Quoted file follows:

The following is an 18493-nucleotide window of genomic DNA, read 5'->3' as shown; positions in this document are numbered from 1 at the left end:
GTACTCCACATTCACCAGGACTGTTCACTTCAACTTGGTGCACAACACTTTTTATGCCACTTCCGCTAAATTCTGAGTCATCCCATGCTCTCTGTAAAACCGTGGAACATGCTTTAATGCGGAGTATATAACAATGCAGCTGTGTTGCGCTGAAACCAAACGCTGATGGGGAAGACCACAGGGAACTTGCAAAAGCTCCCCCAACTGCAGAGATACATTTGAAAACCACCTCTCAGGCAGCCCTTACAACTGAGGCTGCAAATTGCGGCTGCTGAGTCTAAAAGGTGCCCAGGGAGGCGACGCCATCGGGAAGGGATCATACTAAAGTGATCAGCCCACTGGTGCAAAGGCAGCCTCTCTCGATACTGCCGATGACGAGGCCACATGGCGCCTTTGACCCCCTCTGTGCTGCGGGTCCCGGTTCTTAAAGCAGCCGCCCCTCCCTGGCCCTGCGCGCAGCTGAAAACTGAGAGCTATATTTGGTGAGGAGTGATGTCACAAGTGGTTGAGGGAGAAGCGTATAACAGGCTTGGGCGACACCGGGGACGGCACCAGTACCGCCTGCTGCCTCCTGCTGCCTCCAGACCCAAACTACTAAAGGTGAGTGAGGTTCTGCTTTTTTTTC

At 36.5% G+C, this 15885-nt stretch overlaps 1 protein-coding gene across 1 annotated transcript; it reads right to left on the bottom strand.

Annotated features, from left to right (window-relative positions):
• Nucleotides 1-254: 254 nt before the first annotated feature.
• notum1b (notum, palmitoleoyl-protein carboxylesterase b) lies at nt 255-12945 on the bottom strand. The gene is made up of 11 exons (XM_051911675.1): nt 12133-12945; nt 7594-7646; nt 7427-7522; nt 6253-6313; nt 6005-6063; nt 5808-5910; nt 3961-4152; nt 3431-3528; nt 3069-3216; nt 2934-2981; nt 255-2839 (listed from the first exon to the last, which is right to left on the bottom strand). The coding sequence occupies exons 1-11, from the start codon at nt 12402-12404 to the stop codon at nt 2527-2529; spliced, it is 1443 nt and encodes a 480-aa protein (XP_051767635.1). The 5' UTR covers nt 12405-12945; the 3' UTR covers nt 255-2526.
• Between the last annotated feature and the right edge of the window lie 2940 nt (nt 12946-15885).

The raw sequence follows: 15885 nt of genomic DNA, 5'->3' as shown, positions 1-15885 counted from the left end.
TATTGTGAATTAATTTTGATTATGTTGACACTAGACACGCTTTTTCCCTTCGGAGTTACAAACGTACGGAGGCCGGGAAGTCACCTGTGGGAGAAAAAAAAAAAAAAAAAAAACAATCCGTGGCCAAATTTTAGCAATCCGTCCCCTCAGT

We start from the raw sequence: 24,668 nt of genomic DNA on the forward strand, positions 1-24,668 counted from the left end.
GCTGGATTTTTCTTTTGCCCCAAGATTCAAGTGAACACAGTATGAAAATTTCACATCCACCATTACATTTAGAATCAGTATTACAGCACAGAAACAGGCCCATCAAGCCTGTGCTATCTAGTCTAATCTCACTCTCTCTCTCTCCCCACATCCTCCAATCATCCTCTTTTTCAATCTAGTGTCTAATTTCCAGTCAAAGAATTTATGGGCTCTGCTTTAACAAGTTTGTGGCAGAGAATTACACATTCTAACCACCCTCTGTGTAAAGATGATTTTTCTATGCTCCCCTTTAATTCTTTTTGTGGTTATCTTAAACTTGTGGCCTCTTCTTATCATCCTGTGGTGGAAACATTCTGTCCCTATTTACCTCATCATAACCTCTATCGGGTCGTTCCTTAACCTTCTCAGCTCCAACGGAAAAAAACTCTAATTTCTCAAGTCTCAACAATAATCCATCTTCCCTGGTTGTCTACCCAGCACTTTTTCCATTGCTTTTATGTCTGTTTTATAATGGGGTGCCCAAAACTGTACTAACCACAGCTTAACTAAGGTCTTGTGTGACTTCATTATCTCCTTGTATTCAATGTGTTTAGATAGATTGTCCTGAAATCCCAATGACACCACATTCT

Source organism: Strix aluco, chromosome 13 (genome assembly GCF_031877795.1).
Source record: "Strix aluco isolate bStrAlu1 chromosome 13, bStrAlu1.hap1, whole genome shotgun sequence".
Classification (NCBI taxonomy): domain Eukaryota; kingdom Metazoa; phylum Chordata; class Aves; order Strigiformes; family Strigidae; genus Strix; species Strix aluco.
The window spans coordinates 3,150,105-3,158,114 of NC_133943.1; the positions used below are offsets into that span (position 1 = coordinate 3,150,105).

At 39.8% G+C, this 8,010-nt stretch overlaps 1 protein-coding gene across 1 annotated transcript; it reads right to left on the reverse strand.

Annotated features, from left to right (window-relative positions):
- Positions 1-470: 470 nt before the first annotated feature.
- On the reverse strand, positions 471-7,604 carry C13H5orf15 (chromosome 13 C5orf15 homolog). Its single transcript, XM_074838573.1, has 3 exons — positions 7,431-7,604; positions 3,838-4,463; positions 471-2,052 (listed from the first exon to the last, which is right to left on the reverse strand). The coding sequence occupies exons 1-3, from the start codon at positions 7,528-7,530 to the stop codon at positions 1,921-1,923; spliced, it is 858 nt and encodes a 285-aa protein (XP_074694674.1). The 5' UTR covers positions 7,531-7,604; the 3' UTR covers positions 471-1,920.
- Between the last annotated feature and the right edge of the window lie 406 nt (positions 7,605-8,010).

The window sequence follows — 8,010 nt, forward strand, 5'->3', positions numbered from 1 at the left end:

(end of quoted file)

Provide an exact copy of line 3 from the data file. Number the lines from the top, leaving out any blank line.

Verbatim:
At 36.5% G+C, this 15885-nt stretch overlaps 1 protein-coding gene across 1 annotated transcript; it reads right to left on the bottom strand.